In the application.yml file, I defined the jwt.secret key, it will be overridden by environment variable that we define in docker compose and read from a .env file beside docker-compose.yml file, it later will be used in jwt token creation and validation, however, in real world project working with Kubernetes, it’s better to use other methods to store your critical secret keys such as Valut that is much more secure than storing secrets in files.

In the next line Api-gateway listening port is set to 8010. Next, we configure the routing rules. As we run our project on docker compose, we don’t need to use IP address of services in routing rules, instead, we can use the service name defined in docker compose file. For example, for product service definition in docker-compose file , I used productService to name the service, then I routed request targeting product service to http://productService:8084. With the StripPrefix parameter we can set the number of parts in the path to be removed from the request before sending it to the back-end service. For example, in this project we are going to place api/ prefix behind product back-end service APIs, so that, clients should call http://serverAddress:8010/api/products/productList to reach products/productList endpoint of the product service, but if we send the client request to product service without modification, we will get 404 error, because, target service does not have endpoint path starting by api/. So, we need to remove api/ from client request path by setting StripPrefix = 1. It simply remove first part of the path(/api) from the request.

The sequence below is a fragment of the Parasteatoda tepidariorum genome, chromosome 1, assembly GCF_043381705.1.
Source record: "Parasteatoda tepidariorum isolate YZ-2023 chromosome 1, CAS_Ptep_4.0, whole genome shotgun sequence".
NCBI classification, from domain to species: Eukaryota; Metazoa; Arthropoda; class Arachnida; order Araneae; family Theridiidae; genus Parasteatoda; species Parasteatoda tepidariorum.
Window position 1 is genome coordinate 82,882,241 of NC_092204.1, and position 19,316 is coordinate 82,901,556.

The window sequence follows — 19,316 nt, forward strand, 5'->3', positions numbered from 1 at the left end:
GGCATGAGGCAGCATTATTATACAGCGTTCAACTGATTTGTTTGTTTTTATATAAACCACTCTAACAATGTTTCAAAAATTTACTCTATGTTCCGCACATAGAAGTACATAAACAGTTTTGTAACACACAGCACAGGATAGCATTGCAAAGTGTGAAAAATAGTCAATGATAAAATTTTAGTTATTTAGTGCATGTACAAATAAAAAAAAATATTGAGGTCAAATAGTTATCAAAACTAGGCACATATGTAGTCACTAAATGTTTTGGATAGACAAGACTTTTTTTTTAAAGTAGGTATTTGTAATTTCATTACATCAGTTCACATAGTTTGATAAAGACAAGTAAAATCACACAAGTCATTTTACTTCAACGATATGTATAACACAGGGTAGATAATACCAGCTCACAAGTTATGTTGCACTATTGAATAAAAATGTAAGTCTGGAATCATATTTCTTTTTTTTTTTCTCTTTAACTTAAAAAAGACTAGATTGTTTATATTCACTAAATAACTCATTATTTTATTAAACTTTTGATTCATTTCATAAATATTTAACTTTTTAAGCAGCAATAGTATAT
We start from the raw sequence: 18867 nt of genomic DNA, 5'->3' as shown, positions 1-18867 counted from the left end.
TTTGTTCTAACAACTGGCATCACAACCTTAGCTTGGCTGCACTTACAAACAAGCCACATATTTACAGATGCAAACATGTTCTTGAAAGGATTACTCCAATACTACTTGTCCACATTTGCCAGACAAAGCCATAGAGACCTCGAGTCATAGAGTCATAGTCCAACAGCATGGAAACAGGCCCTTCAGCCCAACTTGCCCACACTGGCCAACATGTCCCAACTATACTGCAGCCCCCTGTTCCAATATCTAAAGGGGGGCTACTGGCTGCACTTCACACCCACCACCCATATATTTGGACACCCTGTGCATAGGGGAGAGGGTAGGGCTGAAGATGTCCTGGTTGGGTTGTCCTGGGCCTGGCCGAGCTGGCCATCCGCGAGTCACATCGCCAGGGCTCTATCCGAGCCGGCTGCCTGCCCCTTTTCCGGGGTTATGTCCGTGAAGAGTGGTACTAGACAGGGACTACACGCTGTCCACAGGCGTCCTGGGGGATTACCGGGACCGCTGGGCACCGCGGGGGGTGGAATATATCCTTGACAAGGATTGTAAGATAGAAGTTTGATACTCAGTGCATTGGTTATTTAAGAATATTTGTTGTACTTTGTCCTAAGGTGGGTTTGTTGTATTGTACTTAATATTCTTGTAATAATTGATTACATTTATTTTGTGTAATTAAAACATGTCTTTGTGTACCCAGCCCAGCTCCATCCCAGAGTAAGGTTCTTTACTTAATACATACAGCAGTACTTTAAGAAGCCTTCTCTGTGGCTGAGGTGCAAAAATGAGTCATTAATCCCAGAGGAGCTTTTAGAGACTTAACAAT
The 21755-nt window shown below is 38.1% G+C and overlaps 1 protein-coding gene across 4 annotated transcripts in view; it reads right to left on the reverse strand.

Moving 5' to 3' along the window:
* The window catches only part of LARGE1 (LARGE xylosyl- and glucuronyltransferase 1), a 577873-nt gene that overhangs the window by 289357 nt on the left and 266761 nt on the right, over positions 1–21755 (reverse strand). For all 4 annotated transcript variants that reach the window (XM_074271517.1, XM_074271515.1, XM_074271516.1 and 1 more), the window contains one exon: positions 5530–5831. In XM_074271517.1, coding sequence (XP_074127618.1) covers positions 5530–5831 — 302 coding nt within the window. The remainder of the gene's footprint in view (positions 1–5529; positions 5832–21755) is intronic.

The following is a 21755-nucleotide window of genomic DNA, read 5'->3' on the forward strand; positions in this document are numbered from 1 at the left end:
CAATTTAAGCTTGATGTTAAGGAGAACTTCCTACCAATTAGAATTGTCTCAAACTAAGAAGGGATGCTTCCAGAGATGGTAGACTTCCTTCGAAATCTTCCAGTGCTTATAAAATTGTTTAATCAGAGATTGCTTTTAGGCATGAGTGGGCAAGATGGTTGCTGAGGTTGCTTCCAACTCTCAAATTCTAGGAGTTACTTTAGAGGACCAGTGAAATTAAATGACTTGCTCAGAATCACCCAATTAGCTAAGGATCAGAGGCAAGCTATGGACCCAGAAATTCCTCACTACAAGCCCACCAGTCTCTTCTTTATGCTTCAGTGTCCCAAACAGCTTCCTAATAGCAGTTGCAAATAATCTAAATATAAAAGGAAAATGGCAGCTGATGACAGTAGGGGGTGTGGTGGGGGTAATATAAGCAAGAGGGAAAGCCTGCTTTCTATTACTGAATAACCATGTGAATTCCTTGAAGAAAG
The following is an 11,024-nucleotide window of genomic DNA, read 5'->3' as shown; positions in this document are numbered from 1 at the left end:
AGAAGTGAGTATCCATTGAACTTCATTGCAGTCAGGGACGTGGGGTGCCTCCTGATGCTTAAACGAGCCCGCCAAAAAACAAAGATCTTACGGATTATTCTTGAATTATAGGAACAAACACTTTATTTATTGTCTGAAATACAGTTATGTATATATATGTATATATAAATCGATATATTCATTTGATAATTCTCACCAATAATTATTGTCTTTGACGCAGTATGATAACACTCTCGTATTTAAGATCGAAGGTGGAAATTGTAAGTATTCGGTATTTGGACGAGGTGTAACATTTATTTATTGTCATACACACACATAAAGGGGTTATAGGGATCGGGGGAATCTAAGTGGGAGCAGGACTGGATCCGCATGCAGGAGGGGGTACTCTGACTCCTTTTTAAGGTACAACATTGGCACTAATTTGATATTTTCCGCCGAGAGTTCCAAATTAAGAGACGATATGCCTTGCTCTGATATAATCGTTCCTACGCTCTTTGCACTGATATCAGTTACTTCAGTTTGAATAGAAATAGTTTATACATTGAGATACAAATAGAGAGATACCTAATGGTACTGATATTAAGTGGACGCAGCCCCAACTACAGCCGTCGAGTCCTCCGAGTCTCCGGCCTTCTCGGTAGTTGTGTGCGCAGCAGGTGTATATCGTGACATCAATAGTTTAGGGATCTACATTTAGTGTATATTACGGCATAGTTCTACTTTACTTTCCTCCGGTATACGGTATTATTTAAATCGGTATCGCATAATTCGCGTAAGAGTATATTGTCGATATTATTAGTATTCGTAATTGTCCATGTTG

In configuration related to API rate limiting, you can see three parameters :

  • redis-rate-limiter.replenishRate : Indicates the number of requests per second the server would process.
  • redis-rate-limiter.burstCapacity : Indicates the maximum number of requests clients are allowed to send in a second.
  • redis-ratelimiter.requestedTokens : One API may need to perform more than one light/heavy operation to fulfill a request. This parameter helps to recognize that API may cost more than one simple request with a simple operation.

Assume that an API is allowed to have a burst (peak) of 300 requests in a single second and your replenish rate is 100 request per second. It means that if a burst in the number of requests occurs, clients have already passed two cycles’ allowance so the server accepts those 300 requests, but all other requests will be dropped in next 3 seconds.

To let the api rate limiting configuration works, we need to declare a simple custom KeyResolver bean :

@Bean
KeyResolver userKeyResolver() {
      return exchange -> Mono.just("1");
 }

In this project Api-gateway has one other important responsibility, it should secure the application and prevent unauthorized access to endpoints. We do it by implementing WebFilter interface and applying it in SecurityWebFilterChain. As I said earlier Spring cloud gateway is based on Webflux, whereas two other services ( Authentication service and Product service) are Servlet based application, so dealing with filters is a little bit different in these applications.

@RequiredArgsConstructor
public class JwtTokenAuthenticationFilter implements WebFilter {

    public static final String HEADER_PREFIX = "Bearer ";

    private final JwtTokenProvider tokenProvider;

    @Override
    public Mono<Void> filter(ServerWebExchange exchange, WebFilterChain chain) {
        String token = resolveToken(exchange.getRequest());
        if (StringUtils.hasText(token) && this.tokenProvider.validateToken(token)) {